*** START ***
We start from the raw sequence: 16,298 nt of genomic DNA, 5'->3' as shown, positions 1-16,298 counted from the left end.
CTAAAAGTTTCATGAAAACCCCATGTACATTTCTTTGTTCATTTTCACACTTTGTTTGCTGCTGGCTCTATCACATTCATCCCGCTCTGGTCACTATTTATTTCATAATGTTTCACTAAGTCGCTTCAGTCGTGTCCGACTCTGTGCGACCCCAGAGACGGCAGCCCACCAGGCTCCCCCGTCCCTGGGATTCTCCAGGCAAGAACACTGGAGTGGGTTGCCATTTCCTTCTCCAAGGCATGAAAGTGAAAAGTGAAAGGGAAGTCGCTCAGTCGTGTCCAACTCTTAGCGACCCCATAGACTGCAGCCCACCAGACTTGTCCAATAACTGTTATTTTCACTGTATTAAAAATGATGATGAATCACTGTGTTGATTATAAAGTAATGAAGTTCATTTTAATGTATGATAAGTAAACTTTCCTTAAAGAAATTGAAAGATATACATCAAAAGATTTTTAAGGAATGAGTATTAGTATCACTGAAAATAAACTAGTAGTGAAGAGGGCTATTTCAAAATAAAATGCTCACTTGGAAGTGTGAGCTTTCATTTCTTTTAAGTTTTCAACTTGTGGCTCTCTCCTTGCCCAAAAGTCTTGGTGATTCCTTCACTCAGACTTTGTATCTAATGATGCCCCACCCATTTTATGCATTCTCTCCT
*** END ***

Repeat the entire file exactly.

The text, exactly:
We start from the raw sequence: 16,298 nt of genomic DNA, 5'->3' as shown, positions 1-16,298 counted from the left end.
CTAAAAGTTTCATGAAAACCCCATGTACATTTCTTTGTTCATTTTCACACTTTGTTTGCTGCTGGCTCTATCACATTCATCCCGCTCTGGTCACTATTTATTTCATAATGTTTCACTAAGTCGCTTCAGTCGTGTCCGACTCTGTGCGACCCCAGAGACGGCAGCCCACCAGGCTCCCCCGTCCCTGGGATTCTCCAGGCAAGAACACTGGAGTGGGTTGCCATTTCCTTCTCCAAGGCATGAAAGTGAAAAGTGAAAGGGAAGTCGCTCAGTCGTGTCCAACTCTTAGCGACCCCATAGACTGCAGCCCACCAGACTTGTCCAATAACTGTTATTTTCACTGTATTAAAAATGATGATGAATCACTGTGTTGATTATAAAGTAATGAAGTTCATTTTAATGTATGATAAGTAAACTTTCCTTAAAGAAATTGAAAGATATACATCAAAAGATTTTTAAGGAATGAGTATTAGTATCACTGAAAATAAACTAGTAGTGAAGAGGGCTATTTCAAAATAAAATGCTCACTTGGAAGTGTGAGCTTTCATTTCTTTTAAGTTTTCAACTTGTGGCTCTCTCCTTGCCCAAAAGTCTTGGTGATTCCTTCACTCAGACTTTGTATCTAATGATGCCCCACCCATTTTATGCATTCTCTCCT